I’ve never been a car person, but it looks like I’m going to have to start paying more attention.
For the last few years, the auto industry and the tech industry have been on a collision course (or “heading down the same road,” if you prefer). Having conquered the living room, the music industry and our phones, tech companies have their sights set next on what we drive.
And auto companies want to be more like Apple and Google, turning your next car, truck or SUV into always-connected “Infotainment” centers, complete with apps, more advanced navigation capabilities, voice recognition and lots of touch screens.
If you followed some of the news from last month’s Los Angeles Auto Show, you might have heard announcements about Sprint bringing a wireless system called Velocity to two Chrysler vehicles – the 2013 RAM 1500 truck and the SRT Viper – and about General Motors incorporating Apple’s Siri voice tech into the Chevy Spark and Sonic for 2014.
My own car, a 2007 Prius, has rolled up more than 150,000 miles, and I’ve started to look around at what’s out there as I consider a trade-in. The tech inside cars has changed dramatically since the last time I bought one, and the wireless-enabled, iPad-influenced cabin-as-holodeck experience you can get today is just the start.
Automakers are in the unenviable position of trying to match or exceed the kind of polish and utility people expect from their tech gadgets, but also to provide it in a safe way that doesn’t distract drivers.
They appear to be realizing the scale of that challenge.
Last month, General Motors hosted journalists at its southeast Austin call center where a new division has been created to handle “infotainment” support. Staffed primarily by tech-savvy Millennials, this part of the call center is a dark geek cave of a command center where iPads and other tablet devices lie around like party favors.
Staffers answer questions from customers as well as dealerships about the tech features in GM cars and also monitor social networks or engage in email and live Web chat conversations about tech features.
It’s part of a much larger effort within the company to model the help people get after they buy cars on Apple’s Genius Bar experience. GM’s 4,500 dealerships will get more training and a designated tech person on site to deal with common problems like pairing up Bluetooth-enabled cellphones with a car’s tech system.
The company recently hired 25 tech-savvy “Connected Customer Specialists” deployed to its top auto markets. Mark Harland, the GM Connected Customer Experience manager, says that technology is the key to the resurgence of GM and the U.S. auto industry.
“We’re starting to think differently about the technology we put in our cars,” Harland said. “Let’s not just throw technology at people and assume that they’ll naturally gravitate toward it and know how it works.”
The challenge is serving young, tech-savvy customers (who typically are buying less expensive cars), and older, more affluent buyers who may be purchasing a fully loaded Cadillac with an entertainment system that has a steep learning curve. Providing a bad tech experience can invite a near-instant burst of negative word-of-mouth online.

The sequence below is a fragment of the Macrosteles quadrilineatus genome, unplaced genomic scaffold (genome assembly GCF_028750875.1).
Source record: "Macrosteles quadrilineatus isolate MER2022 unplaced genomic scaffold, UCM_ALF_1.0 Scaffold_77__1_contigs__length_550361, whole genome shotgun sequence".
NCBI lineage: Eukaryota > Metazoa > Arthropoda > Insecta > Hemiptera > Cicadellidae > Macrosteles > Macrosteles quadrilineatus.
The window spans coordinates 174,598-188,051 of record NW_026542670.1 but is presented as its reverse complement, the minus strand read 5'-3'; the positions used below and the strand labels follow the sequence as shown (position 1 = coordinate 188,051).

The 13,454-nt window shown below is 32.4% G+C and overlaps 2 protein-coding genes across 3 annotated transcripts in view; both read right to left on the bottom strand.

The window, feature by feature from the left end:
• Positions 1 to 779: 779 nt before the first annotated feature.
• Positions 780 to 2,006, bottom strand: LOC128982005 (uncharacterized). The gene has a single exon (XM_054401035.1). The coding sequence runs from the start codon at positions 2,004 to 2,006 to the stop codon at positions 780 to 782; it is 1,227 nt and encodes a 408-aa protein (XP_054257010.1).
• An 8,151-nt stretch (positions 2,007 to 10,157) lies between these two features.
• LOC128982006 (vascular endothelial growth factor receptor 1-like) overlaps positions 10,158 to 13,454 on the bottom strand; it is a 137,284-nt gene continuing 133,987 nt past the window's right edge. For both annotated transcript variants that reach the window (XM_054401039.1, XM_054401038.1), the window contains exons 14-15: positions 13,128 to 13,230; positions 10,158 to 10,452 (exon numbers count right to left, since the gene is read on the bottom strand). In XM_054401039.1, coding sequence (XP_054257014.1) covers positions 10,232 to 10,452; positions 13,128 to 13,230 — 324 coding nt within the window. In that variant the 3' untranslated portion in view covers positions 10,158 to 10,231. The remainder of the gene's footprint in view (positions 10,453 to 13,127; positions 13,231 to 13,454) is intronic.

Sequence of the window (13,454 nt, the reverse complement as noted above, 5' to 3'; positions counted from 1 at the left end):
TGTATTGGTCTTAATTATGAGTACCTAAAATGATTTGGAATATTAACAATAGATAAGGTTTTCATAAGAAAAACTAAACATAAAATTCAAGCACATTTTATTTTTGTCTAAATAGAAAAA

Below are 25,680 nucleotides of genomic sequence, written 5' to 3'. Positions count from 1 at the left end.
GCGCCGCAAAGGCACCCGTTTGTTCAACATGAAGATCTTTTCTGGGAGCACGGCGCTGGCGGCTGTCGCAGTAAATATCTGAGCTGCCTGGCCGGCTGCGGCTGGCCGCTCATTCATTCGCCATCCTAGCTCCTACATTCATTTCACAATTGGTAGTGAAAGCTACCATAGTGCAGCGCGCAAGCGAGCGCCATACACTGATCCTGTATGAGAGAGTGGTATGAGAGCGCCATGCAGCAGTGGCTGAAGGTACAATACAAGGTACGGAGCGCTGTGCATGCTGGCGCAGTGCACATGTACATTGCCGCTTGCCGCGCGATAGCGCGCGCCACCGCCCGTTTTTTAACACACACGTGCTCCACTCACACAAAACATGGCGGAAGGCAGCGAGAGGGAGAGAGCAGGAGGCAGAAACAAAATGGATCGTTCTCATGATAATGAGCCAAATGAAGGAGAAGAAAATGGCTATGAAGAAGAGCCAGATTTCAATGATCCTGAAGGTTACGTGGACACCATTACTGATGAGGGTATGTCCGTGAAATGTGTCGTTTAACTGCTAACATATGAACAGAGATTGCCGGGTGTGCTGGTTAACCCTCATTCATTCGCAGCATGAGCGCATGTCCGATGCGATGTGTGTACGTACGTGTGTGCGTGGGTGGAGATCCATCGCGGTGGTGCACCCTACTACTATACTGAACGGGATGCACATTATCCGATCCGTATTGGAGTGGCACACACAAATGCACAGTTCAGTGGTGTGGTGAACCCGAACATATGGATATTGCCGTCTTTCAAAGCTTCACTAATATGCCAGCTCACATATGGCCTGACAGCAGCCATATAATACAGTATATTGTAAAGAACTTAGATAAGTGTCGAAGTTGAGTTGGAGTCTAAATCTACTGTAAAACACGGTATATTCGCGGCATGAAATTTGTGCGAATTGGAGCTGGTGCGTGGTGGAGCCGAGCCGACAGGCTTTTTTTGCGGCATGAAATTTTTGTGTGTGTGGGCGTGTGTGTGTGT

“People get into a vehicle and they can’t figure out the damn thing. Then they get online and bash it,” Harland said. “We want to push the edge with the technology, but not to overwhelm people.”
GM’s line of tech systems includes CUE on its Cadillacs and MyLink and IntelliLink in other models, systems with software that can be continually updated by dealerships as improvements are made and bugs are fixed. On a high-end Cadillac I rode in, I found the gorgeous tech system balky to use with bad menu design and an unresponsive touch screen. Reporters who had taken Cadillacs home to try out said they had similar problems. No matter how expensive the car, it doesn’t mean it’ll provide a seamless gadget experience.
We’re at the beginning of this marriage between our smart phones and tablets and the insides of our cars. If I had to pick five features to wish for in the future, they’d be:
• True distraction-free driving. This is already available as an app feature on some phones, but I’d love a built-in option to automatically put my phone into no-texts, no-alerts mode when I’m in motion.
• More choice in navigation. You can opt to have a pricey navigation system set up in a new car or bring your own GPS or smartphone/ tablet. It would be great if you had the option to switch between them and have whatever you prefer automatically integrated into the car’s screen. Apple’s recent Maps fiasco showed us that locking users into one kind of mapping software is a recipe for disaster.
• Better ways to navigate music and nav options on the go. Switching between options like satellite radio, an external music device or FM/AM usually requires bouncing around dashboard buttons to switch modes. Maybe Siri integration will lead the way toward fixing this, but there needs to be a much smarter system for aggregating information on all your music options, like what TiVo does for TV and online video. And it should all be controllable with voice-activated commands.
• More voice. In fact, everything in the car should have a voice-activated option, from rolling down the windows (“Fresh air, please”) to being guided to an available parking spot.
• Driverless cars. Companies, including Google, are already working on this, but it can’t happen soon enough for me. I’d love to turn over the wheel to an AI system that gets me where I want to go, avoids traffic and is completely safe without me even touching the steering wheel. I’m sure it could do a better job than me as a driver.